Can you correct the following sentence?
"While doing my algebra homework, my three-year-old sister started crying."

Wishing you a delightful Labor Day weekend,


Communicate for Results!

Tip #82

Parallel construction
This is a slight revision of Tip #29, of April, 2003.

When we combine items in a list or within a sentence, we ideally put all of them into the same grammatical form. For example, if the first item is a noun, the following items in that list should be nouns. Example:
This orchard yields apples, peaches, and pears.
This is called parallel construction, or parallelism.

When construction is NOT parallel we may see something like this:
"Tatiana enjoys hiking, sailing, and to ski."

Made parallel, this sentence becomes any one of the following:
--"Tatiana enjoys hiking ,sailing, and skiing,"
--“Tatiana likes to hike, to sail, and to ski.”
--"Tatiana likes to hike, sail, and ski."

A résumé is most effective when lists of accomplishments appear in parallel construction.

Here's an imaginary résumé excerpt. Is something wrong here?

Director of Marketing Division, X Corporation
--Managed twenty accounts...
--Supervised fifteen staff members...
--Developed new areas of....
--Coordinator of... .

As you see, the first three items are parallel. They lead off with verbs: Managed, Supervised, Developed. However, the last one starts with a noun, Coordinator. We can make these four items parallel by starting the fourth with a verb, Coordinated.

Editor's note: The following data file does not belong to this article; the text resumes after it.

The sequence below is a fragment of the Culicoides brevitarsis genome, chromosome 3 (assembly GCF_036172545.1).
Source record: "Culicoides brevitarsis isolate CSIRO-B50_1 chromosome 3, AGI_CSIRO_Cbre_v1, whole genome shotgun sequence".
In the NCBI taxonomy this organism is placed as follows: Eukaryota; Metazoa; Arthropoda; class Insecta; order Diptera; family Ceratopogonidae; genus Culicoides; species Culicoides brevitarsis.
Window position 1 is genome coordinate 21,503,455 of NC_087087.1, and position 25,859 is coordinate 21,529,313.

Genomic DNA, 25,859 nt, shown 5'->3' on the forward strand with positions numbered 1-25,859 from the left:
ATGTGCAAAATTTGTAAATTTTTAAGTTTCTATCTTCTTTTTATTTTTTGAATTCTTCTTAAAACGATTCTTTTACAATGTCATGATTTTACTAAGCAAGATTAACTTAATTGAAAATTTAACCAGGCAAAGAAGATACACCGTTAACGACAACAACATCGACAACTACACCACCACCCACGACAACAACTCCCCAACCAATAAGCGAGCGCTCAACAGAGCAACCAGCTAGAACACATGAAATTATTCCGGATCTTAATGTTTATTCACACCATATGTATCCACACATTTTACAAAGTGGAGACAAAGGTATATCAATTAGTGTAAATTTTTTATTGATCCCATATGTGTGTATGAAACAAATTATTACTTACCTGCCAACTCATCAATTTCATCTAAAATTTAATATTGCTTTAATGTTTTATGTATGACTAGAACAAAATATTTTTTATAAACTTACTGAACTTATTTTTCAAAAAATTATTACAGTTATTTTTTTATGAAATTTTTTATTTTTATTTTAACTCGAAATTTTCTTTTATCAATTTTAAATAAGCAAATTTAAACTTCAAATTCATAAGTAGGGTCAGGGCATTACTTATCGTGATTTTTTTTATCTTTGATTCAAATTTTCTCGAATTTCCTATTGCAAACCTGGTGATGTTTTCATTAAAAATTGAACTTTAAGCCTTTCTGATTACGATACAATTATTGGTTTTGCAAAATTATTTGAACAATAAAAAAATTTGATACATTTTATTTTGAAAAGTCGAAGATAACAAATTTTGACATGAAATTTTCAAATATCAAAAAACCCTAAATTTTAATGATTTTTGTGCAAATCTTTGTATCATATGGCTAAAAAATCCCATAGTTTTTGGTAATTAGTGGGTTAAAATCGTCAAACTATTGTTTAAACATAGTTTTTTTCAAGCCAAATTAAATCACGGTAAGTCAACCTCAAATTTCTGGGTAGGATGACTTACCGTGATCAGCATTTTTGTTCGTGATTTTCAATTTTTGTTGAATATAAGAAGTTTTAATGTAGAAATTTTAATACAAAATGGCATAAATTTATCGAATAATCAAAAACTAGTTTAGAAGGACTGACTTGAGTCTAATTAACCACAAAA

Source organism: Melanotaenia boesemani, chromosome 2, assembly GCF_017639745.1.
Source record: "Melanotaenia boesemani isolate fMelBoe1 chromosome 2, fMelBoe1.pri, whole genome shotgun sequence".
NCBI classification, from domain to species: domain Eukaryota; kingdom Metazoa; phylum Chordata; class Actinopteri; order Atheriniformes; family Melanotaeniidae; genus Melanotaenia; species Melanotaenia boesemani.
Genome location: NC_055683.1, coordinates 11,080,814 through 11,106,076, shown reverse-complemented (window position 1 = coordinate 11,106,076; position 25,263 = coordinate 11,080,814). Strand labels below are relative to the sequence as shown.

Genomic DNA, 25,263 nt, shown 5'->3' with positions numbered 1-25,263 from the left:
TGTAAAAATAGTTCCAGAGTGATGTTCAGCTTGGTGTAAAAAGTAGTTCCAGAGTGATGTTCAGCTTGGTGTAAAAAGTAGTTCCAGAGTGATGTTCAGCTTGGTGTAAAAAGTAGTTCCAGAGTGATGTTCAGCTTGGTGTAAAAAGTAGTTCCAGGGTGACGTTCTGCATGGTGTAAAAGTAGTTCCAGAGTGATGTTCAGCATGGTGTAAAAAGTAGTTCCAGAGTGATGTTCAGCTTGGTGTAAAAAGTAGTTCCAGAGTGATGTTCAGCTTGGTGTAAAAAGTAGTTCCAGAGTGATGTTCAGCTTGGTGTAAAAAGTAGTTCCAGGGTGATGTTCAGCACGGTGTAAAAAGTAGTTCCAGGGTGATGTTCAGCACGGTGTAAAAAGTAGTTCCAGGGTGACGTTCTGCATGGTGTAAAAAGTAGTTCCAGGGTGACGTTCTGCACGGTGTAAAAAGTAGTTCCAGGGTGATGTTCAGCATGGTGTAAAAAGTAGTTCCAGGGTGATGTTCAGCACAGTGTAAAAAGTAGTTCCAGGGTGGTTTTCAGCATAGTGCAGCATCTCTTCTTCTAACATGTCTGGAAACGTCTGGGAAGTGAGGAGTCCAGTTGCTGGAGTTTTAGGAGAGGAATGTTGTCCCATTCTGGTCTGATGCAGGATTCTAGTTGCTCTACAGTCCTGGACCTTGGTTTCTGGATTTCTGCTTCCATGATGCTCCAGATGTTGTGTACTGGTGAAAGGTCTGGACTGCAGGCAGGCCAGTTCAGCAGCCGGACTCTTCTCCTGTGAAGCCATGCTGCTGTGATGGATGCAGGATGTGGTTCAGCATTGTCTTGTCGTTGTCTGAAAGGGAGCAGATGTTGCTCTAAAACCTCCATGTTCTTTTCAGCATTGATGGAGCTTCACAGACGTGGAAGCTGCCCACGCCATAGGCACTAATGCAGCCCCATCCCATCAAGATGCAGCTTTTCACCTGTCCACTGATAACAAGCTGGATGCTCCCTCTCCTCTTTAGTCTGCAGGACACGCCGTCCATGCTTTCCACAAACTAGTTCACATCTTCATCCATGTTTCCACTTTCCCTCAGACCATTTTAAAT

We could also write them all as nouns: "Manager of... / Supervisor of... . "

Parallel structure is correct, balanced, and easy to read.

Lucy Paine Kezar
Communicate for Results!

Tip #83

A frequently-heard error, explained and corrected

What's wrong with this sentence?
   "If you'd like to work on this project, speak with Dana or I."

If a line doesn't sound right, but you don't know much about grammar, you can sometimes use shortcuts to figure out what's wrong.

Here, you can delete something.  Then the error will emerge.

Simply delete, "Dana or." That leaves you with a sentence ending, "speak with I."  That  doesn't sound correct, does it?

Changing one small word rectifies it to:
"...speak with Dana or me."

For a grammatical explanation of this, along with a comment on psychological origins of the often-heard  incorrect usage, see Tip #8, of May of 2001 (What's wrong with ". . . speak with Dana or I"?)  in the WritingTips section of the website.

Happy Halloween!

Lucy Paine Kezar
Communicate for Results!


Tip #84

Writing in holiday letters – 6.

How does the writing of holiday letters resemble ALL writing and speaking?

In a December, 2000, magazine article, St. Olaf College faculty member and writer Jim Heynen offered detailed advice on the topic of mass-mailing holiday letters. He included the following statement:

“We should think as much about our audience as ourselves while writing.  This will lead us in the direction of the good wishes we really want to convey.”

This principle applies to all effective writing and public speaking; don’t you agree?

Five previous November WritingTips addressed holiday-letter writing. The November, 2004, tip summarized Jim Heynen’s comprehensive and often-entertaining advice on this subject.

All former tips appear in the WritingTips section of the website, accessible from the home page.

Happy Thanksgiving,


Lucy Paine Kezar
Communicate for Results!

Tip #85

I offer a quotation at year's end:

The two most engaging powers of an author are to make new things familiar and familiar things new.

Samuel Johnson (1709-1784)

Happy New Year,


Lucy Paine Kezar
Communicate for Results!